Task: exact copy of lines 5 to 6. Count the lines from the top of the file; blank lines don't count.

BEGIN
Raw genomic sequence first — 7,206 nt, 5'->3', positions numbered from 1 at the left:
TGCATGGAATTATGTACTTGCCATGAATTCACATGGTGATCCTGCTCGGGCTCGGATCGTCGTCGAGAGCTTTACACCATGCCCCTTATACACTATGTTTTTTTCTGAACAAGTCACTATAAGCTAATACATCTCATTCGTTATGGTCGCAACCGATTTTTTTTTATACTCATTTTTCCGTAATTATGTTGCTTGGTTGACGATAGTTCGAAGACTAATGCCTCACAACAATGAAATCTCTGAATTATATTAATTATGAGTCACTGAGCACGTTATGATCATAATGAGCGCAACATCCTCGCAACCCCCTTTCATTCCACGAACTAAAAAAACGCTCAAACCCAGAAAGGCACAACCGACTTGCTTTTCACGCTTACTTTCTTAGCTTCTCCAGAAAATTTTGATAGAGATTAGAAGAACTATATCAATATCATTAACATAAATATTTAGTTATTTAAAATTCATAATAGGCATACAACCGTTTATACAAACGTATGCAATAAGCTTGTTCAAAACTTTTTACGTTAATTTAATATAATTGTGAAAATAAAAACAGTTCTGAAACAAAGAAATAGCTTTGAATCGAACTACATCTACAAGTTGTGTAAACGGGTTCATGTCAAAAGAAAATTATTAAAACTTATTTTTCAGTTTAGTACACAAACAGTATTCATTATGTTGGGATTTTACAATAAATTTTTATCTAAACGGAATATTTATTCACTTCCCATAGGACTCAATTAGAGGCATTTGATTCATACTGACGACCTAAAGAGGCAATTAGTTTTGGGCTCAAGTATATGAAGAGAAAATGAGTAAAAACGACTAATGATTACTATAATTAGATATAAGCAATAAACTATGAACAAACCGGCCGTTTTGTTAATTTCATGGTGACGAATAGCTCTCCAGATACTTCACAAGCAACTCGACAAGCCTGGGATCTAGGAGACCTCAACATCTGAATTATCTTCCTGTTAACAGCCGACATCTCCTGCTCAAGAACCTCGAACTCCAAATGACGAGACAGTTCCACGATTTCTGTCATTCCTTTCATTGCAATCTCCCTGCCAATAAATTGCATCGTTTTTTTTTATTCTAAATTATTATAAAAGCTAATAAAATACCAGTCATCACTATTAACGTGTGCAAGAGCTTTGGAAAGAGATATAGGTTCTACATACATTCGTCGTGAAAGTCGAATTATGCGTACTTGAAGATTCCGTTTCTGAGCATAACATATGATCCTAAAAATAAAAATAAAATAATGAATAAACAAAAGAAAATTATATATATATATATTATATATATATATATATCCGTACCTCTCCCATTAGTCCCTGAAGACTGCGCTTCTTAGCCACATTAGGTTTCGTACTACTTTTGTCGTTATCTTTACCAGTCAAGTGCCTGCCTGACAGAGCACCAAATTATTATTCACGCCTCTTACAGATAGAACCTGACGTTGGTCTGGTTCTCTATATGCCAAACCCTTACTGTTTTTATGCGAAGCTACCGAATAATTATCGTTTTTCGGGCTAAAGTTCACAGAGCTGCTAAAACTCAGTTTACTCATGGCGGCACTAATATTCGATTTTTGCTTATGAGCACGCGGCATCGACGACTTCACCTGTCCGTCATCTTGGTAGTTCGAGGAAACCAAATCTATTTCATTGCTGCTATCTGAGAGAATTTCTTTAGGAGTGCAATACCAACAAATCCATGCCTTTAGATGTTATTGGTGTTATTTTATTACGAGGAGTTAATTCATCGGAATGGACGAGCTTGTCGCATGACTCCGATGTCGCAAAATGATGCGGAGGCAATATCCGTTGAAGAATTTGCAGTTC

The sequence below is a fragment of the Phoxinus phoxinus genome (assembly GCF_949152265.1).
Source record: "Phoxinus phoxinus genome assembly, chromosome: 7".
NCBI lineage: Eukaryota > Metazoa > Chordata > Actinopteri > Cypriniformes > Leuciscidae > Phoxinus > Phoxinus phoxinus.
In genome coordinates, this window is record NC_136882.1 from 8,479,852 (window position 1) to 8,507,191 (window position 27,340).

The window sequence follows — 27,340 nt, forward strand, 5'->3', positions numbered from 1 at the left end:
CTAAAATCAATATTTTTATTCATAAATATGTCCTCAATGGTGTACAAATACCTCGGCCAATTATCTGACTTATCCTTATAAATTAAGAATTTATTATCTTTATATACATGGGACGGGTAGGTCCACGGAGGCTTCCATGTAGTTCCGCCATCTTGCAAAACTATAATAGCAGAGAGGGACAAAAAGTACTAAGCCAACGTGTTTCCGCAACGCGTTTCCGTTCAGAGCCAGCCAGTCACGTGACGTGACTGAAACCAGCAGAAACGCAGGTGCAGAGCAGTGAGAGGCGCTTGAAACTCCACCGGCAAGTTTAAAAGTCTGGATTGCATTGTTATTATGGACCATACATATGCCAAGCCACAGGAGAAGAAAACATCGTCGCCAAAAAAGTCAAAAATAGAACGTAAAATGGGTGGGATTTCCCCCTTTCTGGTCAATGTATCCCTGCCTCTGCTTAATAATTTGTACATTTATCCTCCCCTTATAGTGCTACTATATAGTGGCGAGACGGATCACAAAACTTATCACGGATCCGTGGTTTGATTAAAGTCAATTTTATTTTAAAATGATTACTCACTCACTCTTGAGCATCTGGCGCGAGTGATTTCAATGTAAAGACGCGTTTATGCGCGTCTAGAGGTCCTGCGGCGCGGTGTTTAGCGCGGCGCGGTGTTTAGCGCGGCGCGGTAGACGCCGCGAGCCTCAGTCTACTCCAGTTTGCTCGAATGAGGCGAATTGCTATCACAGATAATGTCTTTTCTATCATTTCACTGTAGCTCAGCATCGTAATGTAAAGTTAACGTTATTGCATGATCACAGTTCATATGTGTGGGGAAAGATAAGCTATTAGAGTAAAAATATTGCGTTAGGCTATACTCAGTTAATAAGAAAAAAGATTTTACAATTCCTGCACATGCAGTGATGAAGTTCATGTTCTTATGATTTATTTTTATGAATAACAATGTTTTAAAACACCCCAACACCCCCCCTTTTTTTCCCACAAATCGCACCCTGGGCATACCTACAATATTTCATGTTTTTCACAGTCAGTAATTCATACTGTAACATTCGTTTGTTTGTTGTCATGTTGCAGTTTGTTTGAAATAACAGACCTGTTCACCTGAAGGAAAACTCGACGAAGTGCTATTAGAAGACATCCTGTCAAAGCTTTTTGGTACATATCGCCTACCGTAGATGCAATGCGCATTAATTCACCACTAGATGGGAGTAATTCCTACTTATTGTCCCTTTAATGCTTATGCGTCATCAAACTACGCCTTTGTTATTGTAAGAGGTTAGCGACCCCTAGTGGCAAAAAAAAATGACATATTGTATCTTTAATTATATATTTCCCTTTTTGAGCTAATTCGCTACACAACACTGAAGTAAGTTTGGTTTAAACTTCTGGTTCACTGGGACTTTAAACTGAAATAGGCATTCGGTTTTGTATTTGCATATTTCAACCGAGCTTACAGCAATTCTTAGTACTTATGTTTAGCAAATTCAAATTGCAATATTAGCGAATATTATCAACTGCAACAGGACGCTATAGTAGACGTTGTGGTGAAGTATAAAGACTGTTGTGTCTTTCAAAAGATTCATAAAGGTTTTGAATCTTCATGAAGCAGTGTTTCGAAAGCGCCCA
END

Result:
NCBI lineage: Eukaryota > Metazoa > Chordata > Actinopteri > Cypriniformes > Leuciscidae > Phoxinus > Phoxinus phoxinus.
In genome coordinates, this window is record NC_136882.1 from 8,479,852 (window position 1) to 8,507,191 (window position 27,340).